Predatory financial scheme pushed at UND
Presenter compared himself to founder of Apple
by Timothy Charles Holmseth on February 15, 2017, 9:35 P.M. CST
Last night a room full of curious entrepreneurs (or, shills planted in the audience) listened to a presentation by a Twin Cities man that compared his company to Apple.
So what does that mean?
It means the University of North Dakota’s creepiness fetish has once again been temporarily satisfied.
New Web pages may now be added to the many existing Amway horror stories due to this - the latest stunt connected to UND.
Quintin Higganbotham, Grand Forks, told Write Into Action that on Valentines Day he accompanied a female friend to a presentation in a conference room at the local CanadaInn where they were told they would learn about a great business opportunity.
“My friend was going to it. I just went with to observe and support her,” Higganbotham said.
He said it was very disturbing and he wants to warn the public.
“It was a get rich quick scheme,” he said, noting he believed it was connected to Amway.
“You make money by buying things,” Higganbotham said, shaking his head. “He’s flying to Texas – and then to Florida,” he continued, rolling his eyes and cynically recounting the speaker’s grandiose claims.
Higganbotham said his friend was prompted to attend the meeting by UND associate John Bye. “[John Bye] told me last night he teaches traditional dances and math at UND,” Higganbotham said.
Higganbotham said Bye approached him, as well, at the Biolife facility in Grand Forks over a year ago, pushing the same thing, and gave him a business card.
Higganbotham made some interesting observations about many of the people in attendance. He said they were very well dressed and gave very positive feedback to the speaker. “It seemed like they were actors,” Higganbotham said.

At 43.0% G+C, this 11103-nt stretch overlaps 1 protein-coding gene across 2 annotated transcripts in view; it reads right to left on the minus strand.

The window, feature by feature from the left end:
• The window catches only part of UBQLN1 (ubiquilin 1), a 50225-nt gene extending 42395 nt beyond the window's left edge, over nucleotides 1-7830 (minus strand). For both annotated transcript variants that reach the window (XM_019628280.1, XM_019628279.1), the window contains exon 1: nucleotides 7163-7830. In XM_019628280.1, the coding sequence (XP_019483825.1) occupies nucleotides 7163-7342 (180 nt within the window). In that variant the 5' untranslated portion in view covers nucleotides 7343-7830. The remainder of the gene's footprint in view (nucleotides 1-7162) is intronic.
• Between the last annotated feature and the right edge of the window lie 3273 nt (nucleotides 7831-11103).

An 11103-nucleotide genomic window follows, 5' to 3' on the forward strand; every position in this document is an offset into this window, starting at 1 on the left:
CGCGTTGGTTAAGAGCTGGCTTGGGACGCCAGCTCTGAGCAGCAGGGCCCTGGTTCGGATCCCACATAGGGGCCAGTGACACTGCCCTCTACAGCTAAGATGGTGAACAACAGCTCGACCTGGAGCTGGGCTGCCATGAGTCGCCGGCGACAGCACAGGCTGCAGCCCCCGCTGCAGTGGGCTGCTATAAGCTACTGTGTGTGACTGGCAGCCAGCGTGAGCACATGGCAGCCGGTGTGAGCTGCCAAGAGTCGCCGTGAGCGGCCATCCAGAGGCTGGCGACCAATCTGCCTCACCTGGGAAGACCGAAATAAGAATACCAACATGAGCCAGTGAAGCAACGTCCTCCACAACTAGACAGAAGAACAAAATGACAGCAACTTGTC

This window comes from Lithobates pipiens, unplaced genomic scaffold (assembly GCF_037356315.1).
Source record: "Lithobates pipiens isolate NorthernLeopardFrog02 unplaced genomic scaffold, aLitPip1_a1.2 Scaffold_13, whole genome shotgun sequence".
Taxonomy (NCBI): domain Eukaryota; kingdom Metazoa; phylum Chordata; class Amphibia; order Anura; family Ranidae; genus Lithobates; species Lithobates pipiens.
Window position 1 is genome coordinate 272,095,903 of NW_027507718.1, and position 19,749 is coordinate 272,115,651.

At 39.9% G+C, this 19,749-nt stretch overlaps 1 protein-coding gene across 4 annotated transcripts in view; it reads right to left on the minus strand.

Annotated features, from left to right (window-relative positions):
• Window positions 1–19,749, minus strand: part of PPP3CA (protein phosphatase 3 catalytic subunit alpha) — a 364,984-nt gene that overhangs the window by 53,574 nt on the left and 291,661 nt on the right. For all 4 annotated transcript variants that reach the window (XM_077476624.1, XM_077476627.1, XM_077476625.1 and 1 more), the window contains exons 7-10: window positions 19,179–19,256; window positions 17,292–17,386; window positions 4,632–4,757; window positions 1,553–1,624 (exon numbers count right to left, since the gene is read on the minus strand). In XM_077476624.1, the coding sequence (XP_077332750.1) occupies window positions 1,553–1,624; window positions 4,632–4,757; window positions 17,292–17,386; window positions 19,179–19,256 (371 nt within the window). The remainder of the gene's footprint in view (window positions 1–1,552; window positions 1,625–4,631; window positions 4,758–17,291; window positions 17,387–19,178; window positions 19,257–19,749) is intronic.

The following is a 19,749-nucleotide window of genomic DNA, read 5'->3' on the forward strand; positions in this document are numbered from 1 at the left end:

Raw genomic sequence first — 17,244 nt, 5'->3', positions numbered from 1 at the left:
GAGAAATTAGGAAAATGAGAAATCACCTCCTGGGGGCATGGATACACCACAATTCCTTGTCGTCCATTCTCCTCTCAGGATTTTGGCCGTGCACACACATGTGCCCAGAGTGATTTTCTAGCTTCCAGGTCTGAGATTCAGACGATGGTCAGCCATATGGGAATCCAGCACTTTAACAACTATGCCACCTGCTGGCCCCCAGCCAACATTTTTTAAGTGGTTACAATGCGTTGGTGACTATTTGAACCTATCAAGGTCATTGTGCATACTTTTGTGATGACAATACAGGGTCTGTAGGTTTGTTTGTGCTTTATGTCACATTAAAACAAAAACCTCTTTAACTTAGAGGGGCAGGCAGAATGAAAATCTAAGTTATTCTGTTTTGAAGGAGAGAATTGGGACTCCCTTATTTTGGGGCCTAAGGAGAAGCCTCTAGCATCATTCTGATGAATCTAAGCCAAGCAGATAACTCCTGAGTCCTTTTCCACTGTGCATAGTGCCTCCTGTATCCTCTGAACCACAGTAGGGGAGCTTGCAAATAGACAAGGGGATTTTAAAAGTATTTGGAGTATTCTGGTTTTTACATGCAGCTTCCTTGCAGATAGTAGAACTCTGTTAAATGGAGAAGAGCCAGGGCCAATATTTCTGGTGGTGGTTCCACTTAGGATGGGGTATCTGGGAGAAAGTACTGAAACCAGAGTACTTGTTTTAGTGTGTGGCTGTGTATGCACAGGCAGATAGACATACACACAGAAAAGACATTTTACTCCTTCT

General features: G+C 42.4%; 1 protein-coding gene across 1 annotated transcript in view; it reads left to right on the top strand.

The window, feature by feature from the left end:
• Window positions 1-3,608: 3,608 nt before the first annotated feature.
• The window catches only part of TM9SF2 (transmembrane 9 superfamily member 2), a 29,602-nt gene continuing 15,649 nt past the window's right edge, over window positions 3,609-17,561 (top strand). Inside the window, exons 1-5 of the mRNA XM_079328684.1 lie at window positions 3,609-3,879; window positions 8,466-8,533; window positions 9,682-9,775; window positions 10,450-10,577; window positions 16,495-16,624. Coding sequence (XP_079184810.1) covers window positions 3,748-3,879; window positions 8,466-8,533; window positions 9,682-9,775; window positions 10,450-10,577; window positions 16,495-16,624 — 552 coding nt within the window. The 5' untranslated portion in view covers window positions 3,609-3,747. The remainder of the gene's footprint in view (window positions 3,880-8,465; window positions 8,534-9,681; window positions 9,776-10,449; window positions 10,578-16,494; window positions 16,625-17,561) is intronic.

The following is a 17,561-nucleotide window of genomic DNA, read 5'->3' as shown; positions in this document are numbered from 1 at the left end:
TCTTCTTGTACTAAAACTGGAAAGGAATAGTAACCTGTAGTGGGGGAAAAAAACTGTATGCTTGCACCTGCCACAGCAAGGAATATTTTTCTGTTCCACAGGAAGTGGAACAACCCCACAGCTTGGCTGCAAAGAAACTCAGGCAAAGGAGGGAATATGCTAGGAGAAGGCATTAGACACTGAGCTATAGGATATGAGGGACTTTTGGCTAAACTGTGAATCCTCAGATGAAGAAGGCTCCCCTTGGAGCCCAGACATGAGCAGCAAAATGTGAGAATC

Higganbotham said the presenter used “extremely high pressure” tactics and punctuated words such as “marketing” and “networking” while claiming he made $38,000 in his first month.
He tried to get me to join without allowing me time to think about it, Higganbotham said. “Let’s get you signed up right now,” Higganbotham said, recounting the high pressure tactic.
“The guy kept emphasizing that he would never do anything illegal – he kept using the word illegal – emphasizing it was legal,” Higganbotham said.
“Do you think the founder Apple ever set out to start something that was illegal,” Higganbotham said, paraphrasing the speaker.
The audience was told things such as “You get to be home with your kids and watch them grow up” because you’ll have “financial freedom to do what you want, and go where you want,” Higganbotham said.
Higganbotham was disgusted at the predatory nature of the scheme. "I wonder if its a cult," he said.
Decades of survior stories show that groups such as Amway are a lifestyle cult.
Survivors of pyramid schemes such as the one in Grand Forks often describe very narrow lives that require they only associate with others in the 'business; repetition thought-programming using audio tapes; shunning and shaming of quitters; loud music brainwashing at marathon conventions where purchases are mandatory and sleep deprivation is used as mind control.
Fly by night operations such as Amway, Quixtar, and other spin-offs are notorious for clever cons that often target youth and college students. In one Amway survior story online, a man described being casually approached in a college book store by a married couple that were looking at books about yachts. The couple told the man they were going to be buying a yacht because they had gotten lucky and made a short-list of people allowed to join a once in a lifetime business opportunity.
Involvement with these pyramid schemes often result in bankruptcy, divorce, and even suicide.
Higganbotham said after the presentation he tried to convince his friend that it was a scam but believes she has been snared.
He said he felt obligated to bring awareness to the public because the whole thing was bull-shit.